What size sensor do "pro" portrait photographers use?

Discussion in 'Portraits and Fashion' started by kylebybee, May 27, 2015.

  1. This isn't a debate question, more a curiosity question. Do professional portrait photographers use FF exclusively? Or are there those that use crop sensor, 4/3 etc.? I've watched video's on the differences and was not wanting to know the difference, I've got it, but curious to know what is used mostly.
  2. I had professional passport pictures done with a P&S digicam. I assume the sky is the tech limit; i.e. somebody must be using DMF and consider FF a tiny amateur format for wannabes. Others stick to film and a few skipped that modern stuff & sell tintypes.
  3. I had to have a professional portrait done for work and the photographer used a 4"x5" (film) camera for his work. This
    was about nine years ago so maybe he's using a large format digital back now. I think the general creative philosophy is
    that the larger the distance the lens is from the film/sensor plane, the greater distortion you get in the out-of-focus areas
    (bokeh) which dictates a larger sensor or film image area. Portrait photographers generally like to manage focus tightly to emphasize their subject and bokeh becomes important in those situations.

    For more commonly-used cameras available from the likes of Canon and Nikon, most people will tell you the larger the
    sensor the better, which means full frame. But I know talented, creative photographers who do some amazing work using
    a crop sensor.
  4. Carl's reference to "bokeh" is perhaps the best way to an answer. There are related considerations. Is the portrait done indoors or outdoors? Can only a head shot be called a "professional" portrait?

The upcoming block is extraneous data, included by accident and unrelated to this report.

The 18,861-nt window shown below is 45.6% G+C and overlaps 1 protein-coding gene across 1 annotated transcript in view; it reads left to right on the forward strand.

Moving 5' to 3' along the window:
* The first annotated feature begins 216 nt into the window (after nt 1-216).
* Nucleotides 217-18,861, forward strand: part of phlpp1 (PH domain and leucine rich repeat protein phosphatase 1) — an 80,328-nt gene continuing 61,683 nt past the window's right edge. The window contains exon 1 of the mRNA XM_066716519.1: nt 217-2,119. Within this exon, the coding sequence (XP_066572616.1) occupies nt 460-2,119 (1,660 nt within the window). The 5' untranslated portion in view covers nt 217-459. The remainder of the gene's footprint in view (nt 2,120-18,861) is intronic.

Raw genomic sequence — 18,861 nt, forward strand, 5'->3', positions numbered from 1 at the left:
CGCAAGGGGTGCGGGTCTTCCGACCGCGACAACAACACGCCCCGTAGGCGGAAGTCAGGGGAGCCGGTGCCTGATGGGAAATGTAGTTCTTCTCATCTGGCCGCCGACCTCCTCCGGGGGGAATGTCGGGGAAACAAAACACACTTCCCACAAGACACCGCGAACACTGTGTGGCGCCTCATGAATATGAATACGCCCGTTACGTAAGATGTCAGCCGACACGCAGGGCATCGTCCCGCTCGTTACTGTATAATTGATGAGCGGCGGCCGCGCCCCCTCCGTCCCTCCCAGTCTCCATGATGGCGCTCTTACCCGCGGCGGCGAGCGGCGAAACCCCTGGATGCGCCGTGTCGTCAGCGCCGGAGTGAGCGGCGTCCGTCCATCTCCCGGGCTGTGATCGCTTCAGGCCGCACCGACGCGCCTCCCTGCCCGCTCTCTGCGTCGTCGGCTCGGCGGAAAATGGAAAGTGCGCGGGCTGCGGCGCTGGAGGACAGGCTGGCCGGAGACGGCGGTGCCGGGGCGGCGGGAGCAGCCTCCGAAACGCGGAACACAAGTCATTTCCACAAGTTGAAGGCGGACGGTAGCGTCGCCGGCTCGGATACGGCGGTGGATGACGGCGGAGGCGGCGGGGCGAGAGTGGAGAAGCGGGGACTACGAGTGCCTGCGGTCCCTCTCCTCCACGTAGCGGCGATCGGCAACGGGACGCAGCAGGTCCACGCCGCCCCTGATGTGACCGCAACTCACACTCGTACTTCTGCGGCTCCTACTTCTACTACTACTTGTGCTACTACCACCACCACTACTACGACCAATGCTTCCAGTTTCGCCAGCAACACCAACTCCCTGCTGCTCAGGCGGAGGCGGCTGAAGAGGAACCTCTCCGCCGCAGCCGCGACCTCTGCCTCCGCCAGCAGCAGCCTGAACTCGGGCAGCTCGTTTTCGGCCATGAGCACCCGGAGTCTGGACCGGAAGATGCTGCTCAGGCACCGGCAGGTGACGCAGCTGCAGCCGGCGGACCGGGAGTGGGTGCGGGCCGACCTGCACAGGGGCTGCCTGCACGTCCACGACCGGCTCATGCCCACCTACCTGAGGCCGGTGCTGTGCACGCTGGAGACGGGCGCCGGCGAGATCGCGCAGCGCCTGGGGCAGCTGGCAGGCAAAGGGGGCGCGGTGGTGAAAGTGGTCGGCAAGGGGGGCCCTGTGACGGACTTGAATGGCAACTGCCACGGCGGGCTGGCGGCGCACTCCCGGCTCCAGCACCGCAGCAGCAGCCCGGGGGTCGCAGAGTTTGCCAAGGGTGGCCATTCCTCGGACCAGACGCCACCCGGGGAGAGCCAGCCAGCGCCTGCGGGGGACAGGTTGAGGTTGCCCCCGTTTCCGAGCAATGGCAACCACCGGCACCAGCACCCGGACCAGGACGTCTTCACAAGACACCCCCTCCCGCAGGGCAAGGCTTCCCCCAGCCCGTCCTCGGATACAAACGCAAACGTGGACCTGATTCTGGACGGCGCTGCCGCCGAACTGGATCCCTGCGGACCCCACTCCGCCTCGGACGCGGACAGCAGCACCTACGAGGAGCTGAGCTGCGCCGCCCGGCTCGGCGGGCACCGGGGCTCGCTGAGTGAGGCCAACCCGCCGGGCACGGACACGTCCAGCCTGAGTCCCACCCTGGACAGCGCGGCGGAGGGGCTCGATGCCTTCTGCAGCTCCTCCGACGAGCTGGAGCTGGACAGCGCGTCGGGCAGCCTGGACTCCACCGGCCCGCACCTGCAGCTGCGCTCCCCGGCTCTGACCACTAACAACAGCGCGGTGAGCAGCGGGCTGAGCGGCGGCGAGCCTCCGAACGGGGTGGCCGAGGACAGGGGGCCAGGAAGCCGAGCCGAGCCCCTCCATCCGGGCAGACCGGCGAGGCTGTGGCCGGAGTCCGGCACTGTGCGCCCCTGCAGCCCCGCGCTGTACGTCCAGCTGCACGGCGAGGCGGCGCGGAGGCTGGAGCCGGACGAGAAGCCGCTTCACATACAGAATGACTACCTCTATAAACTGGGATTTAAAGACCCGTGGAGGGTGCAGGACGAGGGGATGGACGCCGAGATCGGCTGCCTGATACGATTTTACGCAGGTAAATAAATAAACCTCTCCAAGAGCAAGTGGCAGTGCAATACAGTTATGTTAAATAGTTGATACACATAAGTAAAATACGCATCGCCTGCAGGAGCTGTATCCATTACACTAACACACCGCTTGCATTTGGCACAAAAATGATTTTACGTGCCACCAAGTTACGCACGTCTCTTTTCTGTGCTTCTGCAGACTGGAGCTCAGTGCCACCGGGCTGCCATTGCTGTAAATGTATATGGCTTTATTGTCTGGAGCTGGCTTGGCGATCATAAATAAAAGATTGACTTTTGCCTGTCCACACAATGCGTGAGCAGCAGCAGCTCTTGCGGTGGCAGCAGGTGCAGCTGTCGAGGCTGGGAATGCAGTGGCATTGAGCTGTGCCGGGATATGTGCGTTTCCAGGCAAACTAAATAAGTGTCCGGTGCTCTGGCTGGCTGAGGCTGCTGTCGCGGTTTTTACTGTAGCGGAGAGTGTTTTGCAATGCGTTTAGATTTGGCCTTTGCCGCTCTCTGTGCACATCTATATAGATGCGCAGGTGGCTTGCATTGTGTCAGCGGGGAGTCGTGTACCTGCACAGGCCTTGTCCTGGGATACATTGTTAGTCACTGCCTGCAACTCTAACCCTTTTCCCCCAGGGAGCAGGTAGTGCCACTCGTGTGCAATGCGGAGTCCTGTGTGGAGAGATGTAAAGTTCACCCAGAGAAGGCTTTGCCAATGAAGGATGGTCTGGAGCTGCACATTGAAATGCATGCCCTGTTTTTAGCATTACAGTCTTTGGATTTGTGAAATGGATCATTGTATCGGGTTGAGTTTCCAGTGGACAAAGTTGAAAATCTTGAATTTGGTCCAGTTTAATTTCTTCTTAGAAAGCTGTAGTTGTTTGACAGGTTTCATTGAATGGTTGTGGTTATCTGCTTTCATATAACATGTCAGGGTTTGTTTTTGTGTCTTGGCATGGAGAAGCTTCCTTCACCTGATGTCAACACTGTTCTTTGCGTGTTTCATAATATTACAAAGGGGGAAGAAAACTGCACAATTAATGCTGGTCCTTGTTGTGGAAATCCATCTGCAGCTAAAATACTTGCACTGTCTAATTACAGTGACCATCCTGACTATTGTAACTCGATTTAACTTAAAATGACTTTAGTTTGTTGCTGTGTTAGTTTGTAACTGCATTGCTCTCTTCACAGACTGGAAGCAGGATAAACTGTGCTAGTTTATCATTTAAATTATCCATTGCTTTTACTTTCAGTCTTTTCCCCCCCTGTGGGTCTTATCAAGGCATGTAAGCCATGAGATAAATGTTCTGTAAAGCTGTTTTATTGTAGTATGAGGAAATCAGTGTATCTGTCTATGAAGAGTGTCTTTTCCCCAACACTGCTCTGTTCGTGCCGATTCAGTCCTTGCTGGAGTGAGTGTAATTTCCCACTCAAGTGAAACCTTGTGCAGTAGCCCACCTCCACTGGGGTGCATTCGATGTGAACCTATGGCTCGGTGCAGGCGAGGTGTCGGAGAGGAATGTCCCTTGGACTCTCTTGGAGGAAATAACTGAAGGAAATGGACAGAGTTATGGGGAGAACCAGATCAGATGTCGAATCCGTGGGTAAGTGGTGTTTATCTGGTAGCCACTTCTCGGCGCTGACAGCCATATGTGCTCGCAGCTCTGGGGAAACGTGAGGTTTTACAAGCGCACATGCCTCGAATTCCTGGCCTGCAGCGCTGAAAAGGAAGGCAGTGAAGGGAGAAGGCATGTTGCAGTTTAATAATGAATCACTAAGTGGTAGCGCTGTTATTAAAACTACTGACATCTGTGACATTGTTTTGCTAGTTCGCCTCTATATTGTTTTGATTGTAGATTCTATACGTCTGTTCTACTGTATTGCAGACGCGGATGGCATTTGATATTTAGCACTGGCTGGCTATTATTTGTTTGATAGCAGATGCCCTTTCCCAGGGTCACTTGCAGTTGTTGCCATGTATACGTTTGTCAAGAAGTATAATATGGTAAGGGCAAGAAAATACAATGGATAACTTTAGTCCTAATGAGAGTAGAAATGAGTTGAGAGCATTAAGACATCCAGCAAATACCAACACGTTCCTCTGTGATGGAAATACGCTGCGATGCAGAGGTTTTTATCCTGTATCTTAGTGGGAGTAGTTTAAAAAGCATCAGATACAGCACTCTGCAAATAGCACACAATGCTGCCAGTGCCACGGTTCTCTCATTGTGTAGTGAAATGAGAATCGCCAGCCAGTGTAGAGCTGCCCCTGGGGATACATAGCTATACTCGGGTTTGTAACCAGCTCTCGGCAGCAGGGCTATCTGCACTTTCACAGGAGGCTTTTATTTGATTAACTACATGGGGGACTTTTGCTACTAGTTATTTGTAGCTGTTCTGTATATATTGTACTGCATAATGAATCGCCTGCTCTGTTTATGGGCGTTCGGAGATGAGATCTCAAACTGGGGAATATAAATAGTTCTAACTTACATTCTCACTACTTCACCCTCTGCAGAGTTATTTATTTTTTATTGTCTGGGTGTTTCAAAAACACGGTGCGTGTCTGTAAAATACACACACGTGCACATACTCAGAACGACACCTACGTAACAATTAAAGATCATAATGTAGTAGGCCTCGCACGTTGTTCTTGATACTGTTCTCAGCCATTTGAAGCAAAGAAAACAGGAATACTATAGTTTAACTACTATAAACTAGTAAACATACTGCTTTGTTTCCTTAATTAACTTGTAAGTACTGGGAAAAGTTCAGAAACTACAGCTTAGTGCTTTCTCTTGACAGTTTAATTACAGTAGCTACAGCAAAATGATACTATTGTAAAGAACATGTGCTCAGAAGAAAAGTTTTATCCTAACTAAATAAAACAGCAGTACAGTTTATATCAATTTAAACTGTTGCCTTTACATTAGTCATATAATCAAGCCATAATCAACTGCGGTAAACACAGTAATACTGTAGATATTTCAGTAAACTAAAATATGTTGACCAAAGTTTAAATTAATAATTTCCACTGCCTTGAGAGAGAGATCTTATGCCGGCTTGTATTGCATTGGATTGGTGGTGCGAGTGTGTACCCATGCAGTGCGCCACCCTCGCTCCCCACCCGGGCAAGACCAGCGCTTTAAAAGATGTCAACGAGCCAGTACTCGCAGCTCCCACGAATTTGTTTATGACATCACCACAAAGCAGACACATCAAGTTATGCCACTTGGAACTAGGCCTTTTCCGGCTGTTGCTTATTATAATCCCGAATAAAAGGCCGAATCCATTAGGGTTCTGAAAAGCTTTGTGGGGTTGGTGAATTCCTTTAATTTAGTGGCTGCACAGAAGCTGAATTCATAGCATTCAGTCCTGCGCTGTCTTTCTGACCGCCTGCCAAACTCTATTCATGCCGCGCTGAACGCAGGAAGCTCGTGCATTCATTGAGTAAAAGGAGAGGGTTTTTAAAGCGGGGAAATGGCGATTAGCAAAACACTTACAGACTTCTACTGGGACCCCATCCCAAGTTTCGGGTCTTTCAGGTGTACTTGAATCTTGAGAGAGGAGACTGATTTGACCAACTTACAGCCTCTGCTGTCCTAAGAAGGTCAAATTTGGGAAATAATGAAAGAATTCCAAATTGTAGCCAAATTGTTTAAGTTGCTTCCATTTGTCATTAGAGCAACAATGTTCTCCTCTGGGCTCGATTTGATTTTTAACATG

5. As the old saying goes its not the camera but the photographer. That said it mainly boils down to what you can afford. When you can afford full frame you get full frame. When you can afford medium format you get medium format. You see its a disease. LOL
  6. Professionals use whatever tools they feel are appropriate to the job. One wedding/portrait shooter I work with here in Washington, D.C., shoots all full frame. Another I know in New York shoots nothing but DX. I only shoot part time but I shoot DX and my clients are fine with that.

    "I had to have a professional portrait done for work and the photographer used a 4"x5" (film) camera for his work. This was about nine years ago so maybe he's using a large format digital back now."

    More likely, if he was shooting company headshots on 4x5 -- either film or digital -- he's out of business by now. :)
  7. A year ago, the guy shooting for my company used a Hasselblad with a digital back.
  8. it


    Mostly full frame 35mm or medium format digital.
  9. For digital FF is your best bet unless you want to go to medium format, at which point a good choice is a Hasselblad and get a digital back. Or you second mortgage your house and get a dedicated digital Hasselblad,
  10. Yeah, it seems most pros are on the FF bandwagon which I find annoying when it comes to photojournalism because I want to see information in a news image, not blur.
  11. I prefer Full Frame for portraits, merely because it allows me the much larger viewfinder. I think composing-wise, that helps a lot. Often, however; I do not use the viewfinder at all. So I'm not sure, perhaps I prefer the added oompf of the shallower DOF I've heard about, but then again.. perhaps it is just personal preference.
    Or perhaps it's the lenses I have, I do not have any ef-s lenses and have no comparison to test a crop sensor. Larger sensor, generally is better in a lot of regards. Better dynamic range, better resolution we've always been taught.
    I think it's the best bang for your buck, as you can get a FF camera for about $500-800 bucks these days. Whereas medium format... even now is very out of range for most photographers.

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